- Trulieve CEO Kim Rivers describes how Florida's largest fully licensed medical marijuana company is faring amid the cannabis craze.
- Rivers tells CNBC's Jim Cramer that Trulieve is "seeing a huge transition" from opioids to medical cannabis.
Florida patients with serious conditions such as post-traumatic stress disorder are increasingly opting for medical cannabis over opioids, the CEO of the state's first and largest fully licensed medical marijuana company told CNBC on Monday.
"We're seeing a huge transition," Kim Rivers, the CEO of Trulieve, told "Mad Money" host in an exclusive interview. "That's actually one of our initiatives in front of the [Florida state] legislature this upcoming session, to introduce policies to say instead of only having opioids as an alternative, why not medical cannabis?"
With over 80,000 patients and 17 retail locations in Florida, Trulieve offers 90 cannabis-based products that help treat a range of health problems, including seizure conditions, cancer and AIDS. A bulk of Trulieve's patients also suffer from PTSD, given Florida's large veteran population, Rivers said.
The company, which is vertically integrated and thus cultivates, manufactures and distributes its own products, makes products with varying levels of both THC and CBD, marijuana's main active compounds.
And with its position as Florida's top medical cannabis producer, Trulieve is on the front lines of helping cannabis-based alternatives to opiates become more mainstream, Rivers told Cramer.
"There have been a number of recent studies that have come out that have shown that in states where medical cannabis programs are robust, the number of opioid prescriptions reduces dramatically," the CEO said.
"We also know from just firsthand true stories, which we have on our website every Tuesday, that a number of our patients are transitioning from opioids to medical cannabis very effectively, and it's a much safer and effective alternative," she continued.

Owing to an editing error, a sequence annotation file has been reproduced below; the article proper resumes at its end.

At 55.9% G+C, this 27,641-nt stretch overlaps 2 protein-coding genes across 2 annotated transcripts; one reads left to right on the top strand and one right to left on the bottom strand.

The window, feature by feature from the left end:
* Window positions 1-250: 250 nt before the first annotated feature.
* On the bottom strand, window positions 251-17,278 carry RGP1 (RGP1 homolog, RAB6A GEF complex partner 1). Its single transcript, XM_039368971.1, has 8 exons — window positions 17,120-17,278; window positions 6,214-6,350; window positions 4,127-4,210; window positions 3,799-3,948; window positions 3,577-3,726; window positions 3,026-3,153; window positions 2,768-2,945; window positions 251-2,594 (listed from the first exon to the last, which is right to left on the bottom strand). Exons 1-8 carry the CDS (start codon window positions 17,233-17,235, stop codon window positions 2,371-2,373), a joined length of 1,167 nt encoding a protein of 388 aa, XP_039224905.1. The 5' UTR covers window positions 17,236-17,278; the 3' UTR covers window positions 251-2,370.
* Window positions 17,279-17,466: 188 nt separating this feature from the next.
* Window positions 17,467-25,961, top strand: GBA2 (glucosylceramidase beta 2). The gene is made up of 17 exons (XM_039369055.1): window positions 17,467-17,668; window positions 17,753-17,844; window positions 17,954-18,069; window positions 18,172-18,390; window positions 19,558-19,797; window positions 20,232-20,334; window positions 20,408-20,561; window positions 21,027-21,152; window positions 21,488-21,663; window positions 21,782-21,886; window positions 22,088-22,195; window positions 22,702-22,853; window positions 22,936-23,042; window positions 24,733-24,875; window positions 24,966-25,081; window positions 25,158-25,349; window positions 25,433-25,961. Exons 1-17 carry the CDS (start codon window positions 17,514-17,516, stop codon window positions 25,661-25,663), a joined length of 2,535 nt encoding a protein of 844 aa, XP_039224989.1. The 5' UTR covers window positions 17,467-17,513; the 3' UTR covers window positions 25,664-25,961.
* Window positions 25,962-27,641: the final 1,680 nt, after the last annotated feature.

In a move becoming commonplace among cannabis producers, Trulieve went public in Canada via a reverse takeover with a former mining company, which Rivers described as a limited-liability "shell" that Trulieve now owns.
"There are some complications with being a cannabis company in the United States and having primary operations in the United States. So an RTO was the way that we needed to go," she said, adding that "we're very comfortable that that is a clean shell that we now own."
And while Trulieve's license in Florida prevents the company from expanding to other states, its newly public status has opened some doors for the medical cannabis cultivator.
"We are looking to go elsewhere," Rivers told Cramer. "And we can't go elsewhere now with our current license in Florida, so we would need to make acquisitions, which is one of the reasons and one of the main drivers that we decided to go public a couple weeks ago."
Correction: This story has been updated to reflect that Trulieve makes an assortment of products with varying levels of THC and CBD.